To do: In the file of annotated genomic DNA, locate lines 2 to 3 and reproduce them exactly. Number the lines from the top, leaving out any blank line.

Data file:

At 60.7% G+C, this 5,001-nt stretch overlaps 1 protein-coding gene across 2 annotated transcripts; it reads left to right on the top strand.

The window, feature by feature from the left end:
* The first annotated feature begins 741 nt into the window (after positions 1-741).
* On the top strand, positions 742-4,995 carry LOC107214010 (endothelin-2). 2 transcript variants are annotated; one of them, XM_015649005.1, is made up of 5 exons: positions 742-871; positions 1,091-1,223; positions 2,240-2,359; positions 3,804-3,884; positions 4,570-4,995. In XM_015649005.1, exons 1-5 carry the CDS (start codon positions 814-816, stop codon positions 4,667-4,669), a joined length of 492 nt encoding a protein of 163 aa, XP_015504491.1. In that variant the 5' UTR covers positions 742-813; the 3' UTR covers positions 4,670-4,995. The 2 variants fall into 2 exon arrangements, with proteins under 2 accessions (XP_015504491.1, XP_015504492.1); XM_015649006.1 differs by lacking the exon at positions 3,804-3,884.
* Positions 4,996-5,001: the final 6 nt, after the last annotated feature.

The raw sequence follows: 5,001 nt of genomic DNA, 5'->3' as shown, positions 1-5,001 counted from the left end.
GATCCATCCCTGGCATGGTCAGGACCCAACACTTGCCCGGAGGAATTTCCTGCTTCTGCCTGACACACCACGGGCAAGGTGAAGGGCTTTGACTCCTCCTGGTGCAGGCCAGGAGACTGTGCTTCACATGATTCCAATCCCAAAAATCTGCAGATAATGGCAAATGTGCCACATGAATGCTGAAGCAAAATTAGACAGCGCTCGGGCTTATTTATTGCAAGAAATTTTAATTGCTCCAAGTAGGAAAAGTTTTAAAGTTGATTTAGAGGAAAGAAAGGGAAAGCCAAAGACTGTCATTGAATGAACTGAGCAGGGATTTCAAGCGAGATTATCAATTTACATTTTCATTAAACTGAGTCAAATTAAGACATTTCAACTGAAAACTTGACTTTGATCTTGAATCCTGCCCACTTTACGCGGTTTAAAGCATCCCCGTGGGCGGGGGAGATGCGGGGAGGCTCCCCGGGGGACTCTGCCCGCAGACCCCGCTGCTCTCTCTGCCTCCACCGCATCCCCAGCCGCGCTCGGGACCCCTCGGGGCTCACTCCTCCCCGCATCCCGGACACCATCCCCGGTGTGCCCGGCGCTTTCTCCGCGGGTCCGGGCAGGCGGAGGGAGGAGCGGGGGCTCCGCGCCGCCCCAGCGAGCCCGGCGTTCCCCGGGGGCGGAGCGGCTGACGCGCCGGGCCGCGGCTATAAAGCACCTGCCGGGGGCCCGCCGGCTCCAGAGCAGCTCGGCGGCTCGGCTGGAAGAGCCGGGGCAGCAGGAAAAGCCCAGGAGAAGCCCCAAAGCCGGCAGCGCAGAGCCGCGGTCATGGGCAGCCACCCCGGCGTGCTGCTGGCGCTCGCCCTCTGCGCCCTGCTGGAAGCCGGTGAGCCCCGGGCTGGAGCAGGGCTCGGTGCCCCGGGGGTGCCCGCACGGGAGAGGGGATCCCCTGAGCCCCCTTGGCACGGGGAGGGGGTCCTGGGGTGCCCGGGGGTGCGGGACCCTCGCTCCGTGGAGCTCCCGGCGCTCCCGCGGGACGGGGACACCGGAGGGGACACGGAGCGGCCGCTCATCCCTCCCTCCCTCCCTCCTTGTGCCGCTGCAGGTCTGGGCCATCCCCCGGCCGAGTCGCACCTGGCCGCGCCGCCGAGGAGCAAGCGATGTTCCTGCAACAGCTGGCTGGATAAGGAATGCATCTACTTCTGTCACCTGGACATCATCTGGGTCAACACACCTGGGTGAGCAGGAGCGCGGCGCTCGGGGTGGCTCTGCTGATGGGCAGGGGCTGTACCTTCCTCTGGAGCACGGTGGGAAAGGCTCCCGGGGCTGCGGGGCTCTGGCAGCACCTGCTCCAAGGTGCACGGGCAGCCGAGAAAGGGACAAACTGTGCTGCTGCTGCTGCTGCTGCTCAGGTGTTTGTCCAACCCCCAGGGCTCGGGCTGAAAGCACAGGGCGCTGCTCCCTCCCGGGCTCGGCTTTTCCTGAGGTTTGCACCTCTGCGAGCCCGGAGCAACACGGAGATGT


The window, feature by feature from the left end:
* The first annotated feature begins 741 nt into the window (after positions 1-741).